Condolence messages pouring in for reporter killed in Afghanistan

CALGARY — While she’s being remembered as an award-winning journalist with a warm smile and a bright future, the death of Michelle Lang while on her dream assignment to Afghanistan is a nightmare for her friends, family and colleagues.

Calgary-based reporter Michelle Lang was killed along with four military personnel in a powerful blast in Kandahar city. The deaths Wednesday afternoon occurred as they drove through a supposedly safe part of the city on a regular patrol.

CALGARY — While she’s being remembered as an award-winning journalist with a warm smile and a bright future, the death of Michelle Lang while on her dream assignment to Afghanistan is a nightmare for her friends, family and colleagues.

Just a month shy of her 35th birthday, Lang was seconded from her post as a health reporter for the Calgary Herald to spent six weeks for Canwest News Service embedded with Canadian troops in Kandahar.

She arrived in the country just two weeks ago. On Wednesday, she made her first trip beyond the safe confines of Kandahar Airfield to go outside the wire — a rite of passage for every journalist who reports from Afghanistan.

Travelling in the back of an armoured military vehicle, she and four Canadian soldiers were killed by an improvised explosive device.

“She was one of those journalists who always wanted to get to the bottom of every story so this was an important trip for her,” said her Herald colleague, Colette Derworiz.

“She was ready to go and do everything she needed to do to tell the proper story there. She didn’t just want to sit on the base. She wanted to go and tell the real story.”

But while she admires the journalist, it’s her friend that Derworiz will miss.

“She was just one of those people in the newsroom that when she walked in the room everybody lit up,” she said softly. “She was just one of those people that everybody loved. There’s a hole in the newsroom for sure.”

Among the loved ones Lang leaves behind is her fiance, Michael Louie. The two were scheduled to be married at the Calgary Winter Club on July 3.

“She was trying to get as much as she could done before she left because she was worried when she got back she wouldn’t have time to get the place booked and stuff like that,” said Derworiz.

“She was so excited.”

The sad news was broken to staff at a meeting in the Calgary Herald newsroom Wednesday afternoon.

“There were lots of tears,” said an emotional Lorne Motley, the newspaper’s editor-in-chief. “It’s been a very, very difficult day here on a personal and professional level.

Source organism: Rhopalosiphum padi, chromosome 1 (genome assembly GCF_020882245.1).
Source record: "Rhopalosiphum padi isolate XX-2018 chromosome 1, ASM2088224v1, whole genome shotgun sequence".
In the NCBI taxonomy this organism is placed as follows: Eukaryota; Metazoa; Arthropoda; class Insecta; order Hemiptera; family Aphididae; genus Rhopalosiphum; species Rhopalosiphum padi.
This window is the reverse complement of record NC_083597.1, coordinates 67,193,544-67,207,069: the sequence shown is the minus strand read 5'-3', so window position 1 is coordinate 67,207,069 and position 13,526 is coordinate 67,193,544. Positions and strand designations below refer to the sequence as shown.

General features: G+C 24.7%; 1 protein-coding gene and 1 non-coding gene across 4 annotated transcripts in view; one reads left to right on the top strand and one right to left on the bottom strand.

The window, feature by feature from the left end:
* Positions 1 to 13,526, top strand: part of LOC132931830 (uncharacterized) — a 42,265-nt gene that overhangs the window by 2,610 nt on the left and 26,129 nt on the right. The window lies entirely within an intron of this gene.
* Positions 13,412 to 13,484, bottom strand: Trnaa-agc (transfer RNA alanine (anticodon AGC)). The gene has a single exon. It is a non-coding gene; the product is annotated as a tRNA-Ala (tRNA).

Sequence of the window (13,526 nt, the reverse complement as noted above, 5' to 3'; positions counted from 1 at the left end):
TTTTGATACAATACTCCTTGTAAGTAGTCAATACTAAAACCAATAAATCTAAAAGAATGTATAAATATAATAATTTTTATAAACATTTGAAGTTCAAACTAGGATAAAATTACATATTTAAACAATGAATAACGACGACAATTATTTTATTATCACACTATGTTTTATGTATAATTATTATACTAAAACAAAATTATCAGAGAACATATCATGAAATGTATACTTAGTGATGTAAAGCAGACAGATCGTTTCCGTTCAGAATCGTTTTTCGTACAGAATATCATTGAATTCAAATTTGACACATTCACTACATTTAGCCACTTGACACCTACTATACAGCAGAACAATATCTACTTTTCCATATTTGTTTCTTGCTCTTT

“She was the bright light in the room and when something like this happens, it’s especially difficult for her friends. They adored her.

“For her to die the way she did, it’s hard to accept.”

Motley said Lang went to the war zone hoping to tell uplifting stories about the troops.

She did that in a blog just before Christmas, when she wrote of how the country’s winter rains had turned the dusty military base into a giant mud pit.

“Life here, though, has been made considerably brighter by Christmas decorations,” she brightly remarked. “Many soldiers have decorated their sleep tents with Christmas lights. One bike near the media work tent has a wreath attached to its handlebars.”

Her stories certainly were noticed. On a condolences page set up by the Calgary Herald on Wednesday, Deb Kel of Newport, N.S., wrote of how they touched her and other average Canadians.

“Over the past few weeks, Canada watched as greetings home rolled in from her soldiers,” wrote Kel.

“How many of these brave souls were touched by your smiles on their way to cheer their loved ones here at home? Thank you for the smiles you brought to many homes, the facts you presented to all, and above all…thank you for caring enough to go and be with our troops and report to the world.”

Lang first joined the Herald in the business department and worked her way up through the paper.

“She became a health reporter and a damned good one at that,” said Motley. “This year she won the National Newspaper Award for beat reporting. She was at the top of her craft and really starting to earn her stripes in our industry.”

Lang’s award-winning coverage of the Alberta health system and its financial woes often targeted the province’s health minister but Ron Liepert paid tribute to her in a statement released by his office.

“We are all very saddened to hear this tragic news,” said Liepert. “Michelle covered health issues with professionalism, accuracy and thoroughness. She was tenacious in her quest to inform Albertans, and for her diligence she was very well respected.”

Lang was born in Vancouver and worked at the Prince George Free Press and the Regina Leader-Post before moving to Calgary.

Her death prompted an almost immediate tribute page called “R.I.P Michelle Lang-Journalist” that sprung up on Facebook.

“I hope people can appreciate her dogged determination if not the insanity of this war,” wrote Michael R. Wood. “The front line is more inhumane than I can imagine. I know this solely through the works and efforts of people like Michelle, whom I thank and will remember.”

Journalists know there are risks when they go out on dangerous assignments, said Scott Anderson, editor-in-chief of Canwest News Service.

“Journalists take risks. We always knew it was a possibility but you never expected it and we certainly never expected it this close to home,” he said.

“She was just an ambitious, bright young woman who wanted to do great things.”

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